A short tutorial on this challenging balance pose.
If we’ve practiced together, then you might have already realized that I am a big fan of half-moon pose, Ardha Chandrasana. The asana (physical posture) demands a balance between lower body grounding and upper body extension through the stacking of shoulders and hips.
As the half-moon in the sky is the center point between the new and full moon, we also seek to find this complimentary connection in the body when we enter the pose.
With time and practice, we begin discovering the potential of the stretch upwards and outwards. But as with any pose, we must begin learning from the ground up.
Step 1: Begin by grounding the standing big toe to the floor. The inner line of the leg should feel strong, as it is what will be supporting the balance. If there is trouble straightening the bottom leg, we should continue practicing forward folds such as Uttanasa or Paschimottanasana to lengthen the backs of the legs.
Step 2: The bottom hand, whether on a block, finger tips or palm, should also feel a grounding press upwards. What does “grounding press upwards” mean? Our grips of the hands and feet should feel so strong and rooted that there is a vacuum-like reaction that pulls up back up. These grips or locks are known as Hasta and Padma Bandhas, helping us find the retention of strength and solidity in a variety of postures.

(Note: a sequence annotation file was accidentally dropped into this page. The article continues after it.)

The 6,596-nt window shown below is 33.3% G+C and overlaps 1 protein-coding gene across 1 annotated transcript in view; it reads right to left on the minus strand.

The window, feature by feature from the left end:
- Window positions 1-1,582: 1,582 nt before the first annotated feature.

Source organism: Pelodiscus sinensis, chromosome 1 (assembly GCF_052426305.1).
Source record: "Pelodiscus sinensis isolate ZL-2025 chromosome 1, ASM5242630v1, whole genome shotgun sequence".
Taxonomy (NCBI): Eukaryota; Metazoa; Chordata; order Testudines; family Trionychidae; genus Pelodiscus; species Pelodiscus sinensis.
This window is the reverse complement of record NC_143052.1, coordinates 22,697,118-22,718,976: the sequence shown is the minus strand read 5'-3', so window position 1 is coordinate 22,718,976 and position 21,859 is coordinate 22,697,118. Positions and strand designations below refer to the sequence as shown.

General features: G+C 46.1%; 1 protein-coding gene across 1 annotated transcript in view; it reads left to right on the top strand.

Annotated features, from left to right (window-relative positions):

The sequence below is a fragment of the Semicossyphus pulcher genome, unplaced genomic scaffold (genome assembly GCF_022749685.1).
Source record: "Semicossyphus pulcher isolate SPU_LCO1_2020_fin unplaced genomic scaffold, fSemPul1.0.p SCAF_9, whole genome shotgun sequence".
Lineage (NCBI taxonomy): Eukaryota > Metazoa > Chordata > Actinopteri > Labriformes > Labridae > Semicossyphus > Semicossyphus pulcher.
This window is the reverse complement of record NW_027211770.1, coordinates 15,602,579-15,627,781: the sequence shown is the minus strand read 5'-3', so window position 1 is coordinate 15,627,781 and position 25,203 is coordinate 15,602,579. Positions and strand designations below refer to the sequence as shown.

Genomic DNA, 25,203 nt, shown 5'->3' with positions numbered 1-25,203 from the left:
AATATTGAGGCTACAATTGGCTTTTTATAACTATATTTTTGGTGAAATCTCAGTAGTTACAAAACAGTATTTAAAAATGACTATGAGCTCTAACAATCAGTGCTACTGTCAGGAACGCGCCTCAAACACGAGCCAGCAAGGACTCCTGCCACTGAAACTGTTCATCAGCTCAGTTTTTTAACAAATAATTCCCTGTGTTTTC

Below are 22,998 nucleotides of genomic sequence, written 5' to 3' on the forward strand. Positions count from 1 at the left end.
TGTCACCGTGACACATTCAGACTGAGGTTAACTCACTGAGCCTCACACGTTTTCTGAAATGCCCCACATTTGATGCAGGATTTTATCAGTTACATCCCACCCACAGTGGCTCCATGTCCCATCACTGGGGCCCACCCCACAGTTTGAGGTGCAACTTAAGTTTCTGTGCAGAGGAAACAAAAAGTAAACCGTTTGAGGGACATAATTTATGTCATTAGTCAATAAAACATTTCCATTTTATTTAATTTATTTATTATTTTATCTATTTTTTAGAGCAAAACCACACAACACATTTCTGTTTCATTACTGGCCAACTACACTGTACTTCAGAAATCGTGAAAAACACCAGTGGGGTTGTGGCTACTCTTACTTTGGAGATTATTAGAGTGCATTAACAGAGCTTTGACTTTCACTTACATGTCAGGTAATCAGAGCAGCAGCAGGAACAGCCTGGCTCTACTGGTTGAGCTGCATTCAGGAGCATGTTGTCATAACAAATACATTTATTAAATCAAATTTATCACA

Step 3: Begin opening/twisting outwards of the upper hip and ribcage. Stacking shoulders and hips can be difficult in terms of learning alignment and feeling the sweet-spot in the body. The internal understanding will come with time but you can also depend on a partner or wall’s help. Practice keeping the shoulders in one line and the 90 degree angle of the legs. The partner or wall should help us from arching backwards by feeling the lift of the belly up and in.
Step 4: Coming off the wall and playing with balance. When we’re ready to explore deeper, we can try reaching the upper arm into connection with the upper leg. We can also try switching the gaze upwards to feel more energetic extension of the pose. If there is tension in the neck, look down. Last, you can try extending the bottom hand off the ground.
Step 5: Balance. At each step, we try finding moments that allow us to be where we are and breathe. How do we know we’re ready to move forward in any posture? By arriving to a place where our breath is comfortable and calm rather than stagnant or struggling. Practice Drishti, focus, as you balance. Feel the body from the inside: Are you breathing? Are you grounding strongly to rise lightly? Are you present in your meeting with the pose?
For more information Yoga Journal has great resources about half-moon pose and many others: https://www.yogajournal.com/poses/half-moon-poseNamaste